Hungary parliament passes bill defining families, curtailing rights of gay citizens2 min read


The Hungarian National Assembly which is the country’s parliament has passed a bill amending the Hungarian Fundamental Law on Tuesday, which states that a mother is a woman and a father is a man.

According to the amended Hungarian Fundamental Law, the definition of family in its constitution Tuesday to allow an effective ban on adoption by same-sex couples, another win for the ruling conservatives but decried by one pro-LGBTQ group as “a dark day for human rights”.

The bill, which is “intended to strengthen the protection of Hungarian families” and protect children, protects individuals’ rights to self-identify “according to their sex at birth.” The bill states that children will have upbringings based on the values of Hungary’s “constitutional identity and Christian culture.”

“The amended Hungarian Fundamental Law defends the right of children to identify with their birth gender and ensures their upbringing based on our nation’s constitutional identity and values based on our Christian culture,” it says.

Hungary has never allowed gay marriage but still recognises civil unions. Adoption by gay and lesbian couples was possible until now if one partner applied as a single person.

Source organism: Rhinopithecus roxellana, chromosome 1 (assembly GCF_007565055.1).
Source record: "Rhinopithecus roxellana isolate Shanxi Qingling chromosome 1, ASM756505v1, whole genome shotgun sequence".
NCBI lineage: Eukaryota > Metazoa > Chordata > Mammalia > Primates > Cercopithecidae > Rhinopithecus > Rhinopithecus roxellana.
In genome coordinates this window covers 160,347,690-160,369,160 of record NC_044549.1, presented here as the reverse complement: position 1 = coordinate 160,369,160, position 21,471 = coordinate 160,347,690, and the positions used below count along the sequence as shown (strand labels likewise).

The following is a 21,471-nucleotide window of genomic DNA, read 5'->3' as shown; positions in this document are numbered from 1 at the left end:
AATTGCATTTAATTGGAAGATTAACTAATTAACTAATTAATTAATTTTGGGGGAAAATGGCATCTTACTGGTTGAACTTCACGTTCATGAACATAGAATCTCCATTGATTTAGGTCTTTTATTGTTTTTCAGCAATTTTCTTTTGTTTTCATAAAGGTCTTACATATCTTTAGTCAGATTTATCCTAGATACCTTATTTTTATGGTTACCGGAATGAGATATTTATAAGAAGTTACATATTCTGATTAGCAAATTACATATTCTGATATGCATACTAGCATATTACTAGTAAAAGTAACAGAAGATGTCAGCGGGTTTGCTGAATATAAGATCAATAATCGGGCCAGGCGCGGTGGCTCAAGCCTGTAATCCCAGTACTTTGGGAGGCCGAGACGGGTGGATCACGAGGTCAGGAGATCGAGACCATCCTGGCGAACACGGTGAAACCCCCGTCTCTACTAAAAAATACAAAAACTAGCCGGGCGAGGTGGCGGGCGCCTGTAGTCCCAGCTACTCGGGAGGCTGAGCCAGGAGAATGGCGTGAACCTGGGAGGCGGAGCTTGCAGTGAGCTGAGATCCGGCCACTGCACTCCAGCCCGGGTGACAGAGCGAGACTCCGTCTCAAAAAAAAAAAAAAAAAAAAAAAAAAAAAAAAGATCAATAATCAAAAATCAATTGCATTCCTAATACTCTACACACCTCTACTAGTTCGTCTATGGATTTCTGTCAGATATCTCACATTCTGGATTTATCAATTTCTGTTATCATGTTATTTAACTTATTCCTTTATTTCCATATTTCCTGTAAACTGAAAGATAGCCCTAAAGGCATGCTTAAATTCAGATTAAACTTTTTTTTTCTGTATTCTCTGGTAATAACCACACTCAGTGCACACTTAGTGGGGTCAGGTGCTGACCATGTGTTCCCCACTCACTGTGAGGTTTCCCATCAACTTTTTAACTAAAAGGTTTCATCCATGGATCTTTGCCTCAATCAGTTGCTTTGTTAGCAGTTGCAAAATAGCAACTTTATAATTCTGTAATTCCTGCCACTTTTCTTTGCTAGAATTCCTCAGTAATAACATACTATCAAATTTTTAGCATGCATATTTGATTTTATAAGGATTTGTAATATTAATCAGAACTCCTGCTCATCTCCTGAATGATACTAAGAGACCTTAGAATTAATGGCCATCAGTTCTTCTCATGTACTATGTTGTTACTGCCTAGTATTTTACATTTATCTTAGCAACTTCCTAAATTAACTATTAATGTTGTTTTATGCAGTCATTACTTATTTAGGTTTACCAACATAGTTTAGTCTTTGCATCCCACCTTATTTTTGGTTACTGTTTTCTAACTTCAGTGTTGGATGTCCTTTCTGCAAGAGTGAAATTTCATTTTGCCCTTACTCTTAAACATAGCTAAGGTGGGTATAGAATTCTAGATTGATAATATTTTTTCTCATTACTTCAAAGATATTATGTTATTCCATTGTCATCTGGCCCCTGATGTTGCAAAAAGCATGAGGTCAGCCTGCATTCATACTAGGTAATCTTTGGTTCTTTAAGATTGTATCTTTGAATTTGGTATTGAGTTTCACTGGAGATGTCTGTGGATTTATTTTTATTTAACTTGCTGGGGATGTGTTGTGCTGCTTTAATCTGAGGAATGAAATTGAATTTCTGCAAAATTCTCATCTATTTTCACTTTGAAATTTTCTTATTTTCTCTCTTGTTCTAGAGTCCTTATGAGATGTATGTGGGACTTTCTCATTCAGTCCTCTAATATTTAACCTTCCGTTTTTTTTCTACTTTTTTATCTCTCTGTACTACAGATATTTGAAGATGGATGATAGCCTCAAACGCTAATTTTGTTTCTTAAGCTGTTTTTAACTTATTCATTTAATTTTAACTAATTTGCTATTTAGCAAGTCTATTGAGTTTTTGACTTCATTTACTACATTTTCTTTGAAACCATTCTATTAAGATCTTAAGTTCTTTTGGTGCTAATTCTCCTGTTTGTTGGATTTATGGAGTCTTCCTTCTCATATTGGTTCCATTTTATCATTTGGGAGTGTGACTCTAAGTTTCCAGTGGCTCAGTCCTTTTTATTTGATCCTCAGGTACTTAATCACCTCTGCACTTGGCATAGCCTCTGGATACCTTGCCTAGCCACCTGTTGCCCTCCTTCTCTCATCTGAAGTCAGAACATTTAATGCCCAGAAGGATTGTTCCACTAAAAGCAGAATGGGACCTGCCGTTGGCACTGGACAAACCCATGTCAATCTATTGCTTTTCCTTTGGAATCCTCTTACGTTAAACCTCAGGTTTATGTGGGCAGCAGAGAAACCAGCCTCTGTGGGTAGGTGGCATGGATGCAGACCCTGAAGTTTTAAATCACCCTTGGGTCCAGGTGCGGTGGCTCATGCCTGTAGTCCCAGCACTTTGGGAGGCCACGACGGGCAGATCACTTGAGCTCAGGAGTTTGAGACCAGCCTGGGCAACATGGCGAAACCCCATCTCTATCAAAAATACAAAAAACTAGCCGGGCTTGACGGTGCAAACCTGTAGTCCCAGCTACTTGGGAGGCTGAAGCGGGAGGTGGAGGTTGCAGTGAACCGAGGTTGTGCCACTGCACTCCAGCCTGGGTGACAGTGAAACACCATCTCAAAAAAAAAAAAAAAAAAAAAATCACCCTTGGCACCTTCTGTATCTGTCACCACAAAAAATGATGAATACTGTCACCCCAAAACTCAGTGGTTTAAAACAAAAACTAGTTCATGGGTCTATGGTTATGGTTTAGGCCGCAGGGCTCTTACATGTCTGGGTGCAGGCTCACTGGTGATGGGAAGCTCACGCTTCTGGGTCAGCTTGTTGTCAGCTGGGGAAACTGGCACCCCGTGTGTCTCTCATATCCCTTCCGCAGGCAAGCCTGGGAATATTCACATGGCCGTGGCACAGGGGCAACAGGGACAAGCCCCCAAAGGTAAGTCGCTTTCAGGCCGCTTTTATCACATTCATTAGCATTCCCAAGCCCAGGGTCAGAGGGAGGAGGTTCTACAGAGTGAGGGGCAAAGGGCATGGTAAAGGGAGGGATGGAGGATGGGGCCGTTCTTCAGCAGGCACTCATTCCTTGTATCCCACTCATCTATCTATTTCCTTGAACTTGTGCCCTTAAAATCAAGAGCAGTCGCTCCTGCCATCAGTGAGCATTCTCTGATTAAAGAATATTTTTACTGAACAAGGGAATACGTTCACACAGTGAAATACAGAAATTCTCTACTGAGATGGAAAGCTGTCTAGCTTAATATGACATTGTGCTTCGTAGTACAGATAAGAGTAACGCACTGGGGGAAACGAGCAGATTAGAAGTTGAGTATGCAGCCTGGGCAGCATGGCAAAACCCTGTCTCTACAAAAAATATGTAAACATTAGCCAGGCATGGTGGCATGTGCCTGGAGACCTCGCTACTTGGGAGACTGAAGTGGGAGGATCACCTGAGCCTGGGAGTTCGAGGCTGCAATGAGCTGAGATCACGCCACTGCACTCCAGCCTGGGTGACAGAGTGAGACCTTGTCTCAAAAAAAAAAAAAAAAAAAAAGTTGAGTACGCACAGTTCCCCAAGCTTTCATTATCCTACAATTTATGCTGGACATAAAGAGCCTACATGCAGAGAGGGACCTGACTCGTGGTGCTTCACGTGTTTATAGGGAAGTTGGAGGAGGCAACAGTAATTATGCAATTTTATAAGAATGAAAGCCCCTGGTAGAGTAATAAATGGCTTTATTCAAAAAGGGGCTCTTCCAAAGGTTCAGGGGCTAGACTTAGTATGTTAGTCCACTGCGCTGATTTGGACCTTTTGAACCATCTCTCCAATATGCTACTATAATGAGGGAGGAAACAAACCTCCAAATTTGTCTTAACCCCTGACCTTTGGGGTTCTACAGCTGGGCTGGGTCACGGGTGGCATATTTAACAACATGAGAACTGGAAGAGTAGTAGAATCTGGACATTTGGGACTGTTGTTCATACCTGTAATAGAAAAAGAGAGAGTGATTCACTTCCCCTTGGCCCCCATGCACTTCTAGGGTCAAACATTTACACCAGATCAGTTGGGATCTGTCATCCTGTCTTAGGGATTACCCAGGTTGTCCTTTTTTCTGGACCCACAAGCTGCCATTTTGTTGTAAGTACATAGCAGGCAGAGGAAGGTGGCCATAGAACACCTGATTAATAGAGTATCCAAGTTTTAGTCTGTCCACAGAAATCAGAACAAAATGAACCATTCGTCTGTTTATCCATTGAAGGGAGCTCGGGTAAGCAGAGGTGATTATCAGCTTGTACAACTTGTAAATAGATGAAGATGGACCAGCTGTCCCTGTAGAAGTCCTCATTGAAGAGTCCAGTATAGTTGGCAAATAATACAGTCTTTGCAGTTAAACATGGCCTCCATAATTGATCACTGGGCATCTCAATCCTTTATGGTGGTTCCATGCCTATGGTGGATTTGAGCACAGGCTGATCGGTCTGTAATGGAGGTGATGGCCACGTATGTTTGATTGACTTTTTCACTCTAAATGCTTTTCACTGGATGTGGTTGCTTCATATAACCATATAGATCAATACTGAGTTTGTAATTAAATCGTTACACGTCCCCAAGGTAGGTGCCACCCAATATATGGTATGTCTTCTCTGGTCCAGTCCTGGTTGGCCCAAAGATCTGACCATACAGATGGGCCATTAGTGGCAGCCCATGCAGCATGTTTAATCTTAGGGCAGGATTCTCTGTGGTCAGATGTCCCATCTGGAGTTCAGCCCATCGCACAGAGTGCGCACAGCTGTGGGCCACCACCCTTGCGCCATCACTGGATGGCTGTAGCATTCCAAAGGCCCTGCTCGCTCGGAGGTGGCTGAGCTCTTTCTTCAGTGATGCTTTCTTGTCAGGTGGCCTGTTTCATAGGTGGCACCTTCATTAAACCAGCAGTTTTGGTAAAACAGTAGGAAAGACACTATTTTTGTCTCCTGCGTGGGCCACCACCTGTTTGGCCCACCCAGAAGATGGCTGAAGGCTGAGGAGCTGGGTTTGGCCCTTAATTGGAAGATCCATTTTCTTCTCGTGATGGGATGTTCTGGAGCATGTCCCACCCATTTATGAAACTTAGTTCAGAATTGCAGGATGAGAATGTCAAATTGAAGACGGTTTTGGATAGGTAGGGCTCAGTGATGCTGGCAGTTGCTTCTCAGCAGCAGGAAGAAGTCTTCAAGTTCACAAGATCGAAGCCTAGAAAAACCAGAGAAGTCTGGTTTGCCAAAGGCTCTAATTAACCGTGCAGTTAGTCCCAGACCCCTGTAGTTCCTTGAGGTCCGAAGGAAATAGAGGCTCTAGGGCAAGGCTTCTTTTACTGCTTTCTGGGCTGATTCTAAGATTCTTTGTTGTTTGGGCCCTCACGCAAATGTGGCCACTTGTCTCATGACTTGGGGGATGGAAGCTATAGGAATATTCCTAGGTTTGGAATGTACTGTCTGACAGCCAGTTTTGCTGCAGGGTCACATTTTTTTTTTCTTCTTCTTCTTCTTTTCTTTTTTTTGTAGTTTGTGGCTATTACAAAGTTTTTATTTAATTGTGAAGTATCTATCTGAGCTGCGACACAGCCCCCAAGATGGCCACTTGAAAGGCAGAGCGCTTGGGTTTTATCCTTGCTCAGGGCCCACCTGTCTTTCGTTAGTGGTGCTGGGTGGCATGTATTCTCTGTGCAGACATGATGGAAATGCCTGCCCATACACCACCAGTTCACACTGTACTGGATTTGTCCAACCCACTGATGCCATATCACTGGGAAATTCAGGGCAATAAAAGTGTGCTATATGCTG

Section L, paragraph one of the amended Hungarian Fundamental Law states: “Hungary protects the institution of marriage as the association between a man and a woman and the family as the basis for the survival of the nation. The foundation of the family is marriage and the parent-child relationship. The mother is a woman, the father is a man.”

The amended Hungarian Fundamental Law also defined public money as “the revenues, expenditures and claims of the state.” This definition of public money was adopted for transparency, although critics claim that the amendment will loosen independent bodies’ oversight of government spending.

The amendment, which is the ninth amendment to Hungary’s constitution, was originally submitted on November 10. On Tuesday, 134 Members of Parliament voted for the bill, and five voted against it.

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